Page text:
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Reference card - BLUES

The reference card is a clearly defined description of model features. The numerous options have been organized into a limited amount of default and model specific (non default) options. In addition some features are described by a short clarifying text.

Legend:

  • not implemented
  • implemented
  • implemented (not default option)

Contents

About

Name and version

BLUES 1.0

Institution

COPPE/UFRJ (Cenergia), Brazil, http://www.cenergialab.coppe.ufrj.br/.

Documentation

BLUES documentation consists of a referencecard and detailed model documentation

Model scope and methods

Model documentation: Model scope and methods - BLUES

Model type

  • Integrated assessment model
  • Energy system model
  • CGE
  • CBA-integrated assessment model

Geographical scope

  • Global
  • Regional


Solution concept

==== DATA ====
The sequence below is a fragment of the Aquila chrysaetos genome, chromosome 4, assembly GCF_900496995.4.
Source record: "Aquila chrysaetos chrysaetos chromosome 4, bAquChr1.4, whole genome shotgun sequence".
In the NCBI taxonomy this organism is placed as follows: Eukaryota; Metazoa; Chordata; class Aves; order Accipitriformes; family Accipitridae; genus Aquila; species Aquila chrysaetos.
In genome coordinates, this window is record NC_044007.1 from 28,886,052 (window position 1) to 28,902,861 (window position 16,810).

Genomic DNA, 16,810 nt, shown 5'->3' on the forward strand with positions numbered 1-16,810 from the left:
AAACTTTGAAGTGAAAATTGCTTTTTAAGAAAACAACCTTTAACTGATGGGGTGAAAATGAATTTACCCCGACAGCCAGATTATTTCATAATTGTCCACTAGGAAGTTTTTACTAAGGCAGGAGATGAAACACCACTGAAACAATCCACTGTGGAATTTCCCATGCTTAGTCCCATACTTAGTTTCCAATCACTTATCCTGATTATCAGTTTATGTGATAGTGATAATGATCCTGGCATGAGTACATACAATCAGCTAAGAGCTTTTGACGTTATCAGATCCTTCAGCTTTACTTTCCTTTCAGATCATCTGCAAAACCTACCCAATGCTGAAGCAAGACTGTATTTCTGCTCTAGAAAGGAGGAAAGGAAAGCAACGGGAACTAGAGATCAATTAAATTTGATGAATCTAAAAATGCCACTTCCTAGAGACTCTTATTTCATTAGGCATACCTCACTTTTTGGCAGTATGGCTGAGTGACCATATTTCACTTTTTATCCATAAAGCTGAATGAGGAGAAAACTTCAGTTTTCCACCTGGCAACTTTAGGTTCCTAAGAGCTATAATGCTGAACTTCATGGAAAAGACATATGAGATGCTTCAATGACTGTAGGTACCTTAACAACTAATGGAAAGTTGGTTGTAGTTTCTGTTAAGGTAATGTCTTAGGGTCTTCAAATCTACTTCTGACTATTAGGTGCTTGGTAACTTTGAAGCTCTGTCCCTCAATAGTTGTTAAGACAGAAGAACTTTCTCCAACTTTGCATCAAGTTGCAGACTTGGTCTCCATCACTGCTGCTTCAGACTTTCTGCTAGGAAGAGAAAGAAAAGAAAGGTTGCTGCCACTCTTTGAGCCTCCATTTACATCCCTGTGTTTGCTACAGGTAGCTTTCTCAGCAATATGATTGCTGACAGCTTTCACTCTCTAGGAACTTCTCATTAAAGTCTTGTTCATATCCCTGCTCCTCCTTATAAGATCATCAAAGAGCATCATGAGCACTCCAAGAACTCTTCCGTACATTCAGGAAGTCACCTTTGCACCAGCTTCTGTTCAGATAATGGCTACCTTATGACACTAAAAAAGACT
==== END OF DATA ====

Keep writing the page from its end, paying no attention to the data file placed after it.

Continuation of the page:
• Partial equilibrium (price elastic demand)
  • Partial equilibrium (fixed demand)
  • General equilibrium (closed economy)

Note: BLUES is partial equilibrium energy-land system model, with integration with the TEA model (CGE model).

Solution horizon

  • Recursive dynamic (myopic)
  • Intertemporal optimization (foresight)

Solution method

  • Simulation
  • Optimization


Temporal dimension

Base year:2010, time steps:5 year, horizon: 2050

Spatial dimension

Number of regions:5

Time discounting type

  • Discount rate exogenous
  • Discount rate endogenous

Policies

  • Emission tax
  • Emission pricing
  • Cap and trade
  • Fuel taxes
  • Fuel subsidies
  • Feed-in-tariff
  • Portfolio standard
  • Capacity targets
  • Emission standards